How to Win at Blackjack

How to Win at Blackjack


1) Read Turning the Tables on Las Vegas by Ian Anderson(the author's pseudonym). While it does not discuss 4 or 6 deck count systems (it discusses 1 or 2 deck systems), it does discuss disguising your card counting from casinos (and dealing with casino personnel).

2) Avoid sitting at a table with many other people. The more people at the table, the more diluted card counting strategies become. If you are playing one on one the dealer can't assume you are card counting because you looked at the cards.

3) Avoid drinking alcohol. Drinks are free in most casinos for reasons: Casino's expect players to get "free" drinks, and if you're drunk you make bad plays more. Pretend to sip your drink, but drop it off somewhere when you change tables, then get another drink (which you don't really drink).

4) If you plan to count cards, go to Atlantic City instead of Vegas, because over there, they have to kick you out one by one.

5) Have an understanding of the basic probabilities. Doubling Down, Insurance, Splitting, and Surrender are examples of bets that usually favor the casino (because they are usually not intelligently used).
  • Insurance Pays 2:1. The chances of the casino getting a blackjack are 4:13. Advantage Casino. Insurance should be taken only     when you are card counting.
  • Doubling Down can cost you the hand; If you turn up a poor card, then you may have donated an extra amount to the casino.     Only double down when the casino appears to have a "stiff".
  • Splitting may turn a good situation bad, or a bad situation good.
  1. Never Split 5's.
  2. Splitting Aces is dangerous! There is usually no HSA (hit split aces.) Once again, you have a 4:13 chance of a         blackjack, the casino will only pay you 1:1 (unless 2 card 21 after split is BJ.)
  3. Splitting 9's can change your "pat" hand to a "stiff".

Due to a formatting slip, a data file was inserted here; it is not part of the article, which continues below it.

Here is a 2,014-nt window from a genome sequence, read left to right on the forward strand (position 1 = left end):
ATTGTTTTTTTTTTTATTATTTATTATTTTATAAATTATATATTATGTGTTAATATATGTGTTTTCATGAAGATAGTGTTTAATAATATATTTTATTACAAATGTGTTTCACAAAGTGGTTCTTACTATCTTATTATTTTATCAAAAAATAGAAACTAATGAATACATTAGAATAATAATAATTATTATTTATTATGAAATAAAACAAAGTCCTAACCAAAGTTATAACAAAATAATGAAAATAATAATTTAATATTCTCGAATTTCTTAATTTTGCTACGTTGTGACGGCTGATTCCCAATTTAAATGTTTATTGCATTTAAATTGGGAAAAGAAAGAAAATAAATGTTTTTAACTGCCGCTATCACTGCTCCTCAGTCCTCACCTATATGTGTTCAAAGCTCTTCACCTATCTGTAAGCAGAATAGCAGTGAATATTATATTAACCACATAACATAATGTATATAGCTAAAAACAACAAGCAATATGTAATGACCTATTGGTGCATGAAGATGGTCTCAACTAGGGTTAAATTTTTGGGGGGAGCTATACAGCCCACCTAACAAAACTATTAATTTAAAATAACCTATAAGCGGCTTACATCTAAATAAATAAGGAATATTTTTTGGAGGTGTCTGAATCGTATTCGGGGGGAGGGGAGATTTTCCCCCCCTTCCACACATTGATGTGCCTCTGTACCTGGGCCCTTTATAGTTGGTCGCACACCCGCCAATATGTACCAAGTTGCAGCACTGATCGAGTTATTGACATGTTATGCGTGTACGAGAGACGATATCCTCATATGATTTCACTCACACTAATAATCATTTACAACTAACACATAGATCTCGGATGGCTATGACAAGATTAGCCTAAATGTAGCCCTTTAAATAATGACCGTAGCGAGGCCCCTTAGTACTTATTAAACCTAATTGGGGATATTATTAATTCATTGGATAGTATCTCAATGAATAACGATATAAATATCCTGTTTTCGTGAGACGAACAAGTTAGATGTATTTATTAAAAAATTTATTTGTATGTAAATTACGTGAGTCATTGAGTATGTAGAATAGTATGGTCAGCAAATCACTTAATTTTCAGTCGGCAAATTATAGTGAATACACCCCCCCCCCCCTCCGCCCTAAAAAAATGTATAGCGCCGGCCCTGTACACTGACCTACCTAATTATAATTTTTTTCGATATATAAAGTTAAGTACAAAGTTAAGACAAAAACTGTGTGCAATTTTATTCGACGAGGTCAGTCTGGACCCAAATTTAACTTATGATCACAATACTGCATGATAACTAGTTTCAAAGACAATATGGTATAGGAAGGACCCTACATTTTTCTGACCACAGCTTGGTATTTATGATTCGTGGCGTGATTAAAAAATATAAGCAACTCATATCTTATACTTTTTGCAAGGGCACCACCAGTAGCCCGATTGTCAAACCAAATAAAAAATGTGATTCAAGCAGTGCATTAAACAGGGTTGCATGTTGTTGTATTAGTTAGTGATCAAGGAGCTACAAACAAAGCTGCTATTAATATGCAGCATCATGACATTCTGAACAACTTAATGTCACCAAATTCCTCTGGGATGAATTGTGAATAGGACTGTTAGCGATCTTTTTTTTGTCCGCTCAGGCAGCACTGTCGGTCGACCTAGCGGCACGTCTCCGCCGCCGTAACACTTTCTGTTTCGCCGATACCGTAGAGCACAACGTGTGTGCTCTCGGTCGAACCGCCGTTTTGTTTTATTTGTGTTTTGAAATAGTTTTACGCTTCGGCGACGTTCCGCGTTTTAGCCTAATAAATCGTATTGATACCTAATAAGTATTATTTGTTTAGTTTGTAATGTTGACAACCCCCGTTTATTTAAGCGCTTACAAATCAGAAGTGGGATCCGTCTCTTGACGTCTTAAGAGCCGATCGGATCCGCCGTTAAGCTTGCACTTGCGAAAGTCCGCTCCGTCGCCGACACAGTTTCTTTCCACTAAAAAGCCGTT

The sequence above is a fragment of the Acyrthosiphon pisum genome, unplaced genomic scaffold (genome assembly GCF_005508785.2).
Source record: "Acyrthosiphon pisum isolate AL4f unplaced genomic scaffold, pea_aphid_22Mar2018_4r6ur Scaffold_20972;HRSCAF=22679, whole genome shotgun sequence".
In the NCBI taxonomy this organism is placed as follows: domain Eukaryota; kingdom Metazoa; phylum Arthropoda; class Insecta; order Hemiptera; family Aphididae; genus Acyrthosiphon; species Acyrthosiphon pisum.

4. Splitting 7's or 8's may change your "stiff" hand to "pat".
  • Surrender guarantees a win for the casino (although only half as much). It's a good deal when used intelligently.
 6) Play Progressive Loser. For example: Bet 10 dollars, if you lose, you then double your bet. If you win, you repeat the 10 dollar bet. Every time you lose, you double your bet. This can get very tense if you get a bad run (5-7 losing hands in a row). You also run the risk of having to make maximum table bed to recoup your money, but you can get well in one hand.

7) Start with the table minimum.

8) New counters should begin learning with an unbalanced count system. Unbalanced count systems are the easiest to learn (although still far from easy). They are more intuitive, but lack some of the power of a true balanced count system. For more info, look to “Blackbelt in Blackjack”, "Knock-Out Blackjack” or other unbalanced beginner systems.

9) Balanced Count systems are the most accurate, but are MUCH more complicated. They require more mental math (converting your running count to a true count mentally, calculating your advantage, betting according to your true advantage), and will take much longer to learn. For more info, look at Hi-Lo systems like in “Professional Blackjack”, or any of Wong’s books.

10) If you want to learn an advanced count system, decide if the extra 1/2-1% advantage you will gain by learning an advanced system is worth it ($0.50 to $1.00 per $100 wagered advantage).

11) Card counting is perfectly legal. As long as you don't partake in anything that alters the course of the game, you are not cheating. If a casino asks you to leave, do so willingly but do not surrender your chips. Unless you have broken the law, they are rightfully yours.

12) Card Counting is primarily a betting strategy. In some situations, you can improve your odds in winning by knowing the "count". Movies overemphasize the playing end of card counting; movies especially overemphasize the winnings of card counters. Card counters have about a 1-2% advantage over the house. In other words, a card counter who bets $100 can expect to leave with $102 (on average luck).

13) A count system can take about six months to learn if you practice every day. Figure 1-3 years for a regular or semi regular player who remains dedicated to learning the system. Do not attempt to learn card counting if you only go to Vegas twice a year. You will never master a system. You should only learn sound basic strategy to play better when you do go.

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